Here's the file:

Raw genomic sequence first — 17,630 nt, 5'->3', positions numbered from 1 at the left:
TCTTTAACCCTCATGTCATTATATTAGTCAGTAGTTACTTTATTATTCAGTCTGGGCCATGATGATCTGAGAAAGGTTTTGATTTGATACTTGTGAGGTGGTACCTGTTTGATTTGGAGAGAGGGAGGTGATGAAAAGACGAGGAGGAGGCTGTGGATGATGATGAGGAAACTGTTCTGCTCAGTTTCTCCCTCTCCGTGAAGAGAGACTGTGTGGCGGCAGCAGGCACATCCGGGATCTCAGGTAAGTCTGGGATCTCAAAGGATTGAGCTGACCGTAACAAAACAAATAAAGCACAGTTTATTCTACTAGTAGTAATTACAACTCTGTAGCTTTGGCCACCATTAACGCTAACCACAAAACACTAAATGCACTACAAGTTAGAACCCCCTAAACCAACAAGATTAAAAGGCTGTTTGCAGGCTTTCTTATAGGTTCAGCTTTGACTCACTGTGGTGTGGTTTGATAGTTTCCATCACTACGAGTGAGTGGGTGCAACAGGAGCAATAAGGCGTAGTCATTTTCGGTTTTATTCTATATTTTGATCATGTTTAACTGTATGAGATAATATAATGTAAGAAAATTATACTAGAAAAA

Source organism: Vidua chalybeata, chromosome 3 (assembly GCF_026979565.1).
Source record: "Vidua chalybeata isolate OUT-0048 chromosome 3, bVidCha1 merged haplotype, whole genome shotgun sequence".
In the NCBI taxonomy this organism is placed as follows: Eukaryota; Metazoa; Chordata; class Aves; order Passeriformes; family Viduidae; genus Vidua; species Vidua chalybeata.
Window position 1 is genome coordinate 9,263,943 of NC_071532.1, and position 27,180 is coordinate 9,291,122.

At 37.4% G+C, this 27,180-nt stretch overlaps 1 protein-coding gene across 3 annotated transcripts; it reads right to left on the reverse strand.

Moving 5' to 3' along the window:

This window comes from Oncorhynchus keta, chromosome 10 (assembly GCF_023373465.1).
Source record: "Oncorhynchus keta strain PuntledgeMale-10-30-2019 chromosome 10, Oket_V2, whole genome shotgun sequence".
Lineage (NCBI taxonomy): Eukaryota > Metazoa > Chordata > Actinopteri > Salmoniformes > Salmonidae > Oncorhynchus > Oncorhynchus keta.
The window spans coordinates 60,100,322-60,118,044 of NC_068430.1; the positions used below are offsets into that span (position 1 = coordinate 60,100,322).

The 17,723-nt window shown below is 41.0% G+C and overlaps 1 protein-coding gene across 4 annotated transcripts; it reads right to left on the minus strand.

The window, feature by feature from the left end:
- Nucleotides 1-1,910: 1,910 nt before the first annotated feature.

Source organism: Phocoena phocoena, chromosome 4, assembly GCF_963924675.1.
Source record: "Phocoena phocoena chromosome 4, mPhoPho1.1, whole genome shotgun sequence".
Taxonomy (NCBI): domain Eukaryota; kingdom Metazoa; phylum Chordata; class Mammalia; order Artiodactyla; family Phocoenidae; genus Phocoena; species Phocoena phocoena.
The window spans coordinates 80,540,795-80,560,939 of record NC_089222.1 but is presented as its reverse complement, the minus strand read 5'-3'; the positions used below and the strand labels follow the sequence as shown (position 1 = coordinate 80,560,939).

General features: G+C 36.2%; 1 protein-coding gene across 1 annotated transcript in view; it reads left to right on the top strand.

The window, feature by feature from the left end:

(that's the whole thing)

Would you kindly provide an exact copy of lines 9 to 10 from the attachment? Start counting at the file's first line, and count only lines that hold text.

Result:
This window comes from Oncorhynchus keta, chromosome 10 (assembly GCF_023373465.1).
Source record: "Oncorhynchus keta strain PuntledgeMale-10-30-2019 chromosome 10, Oket_V2, whole genome shotgun sequence".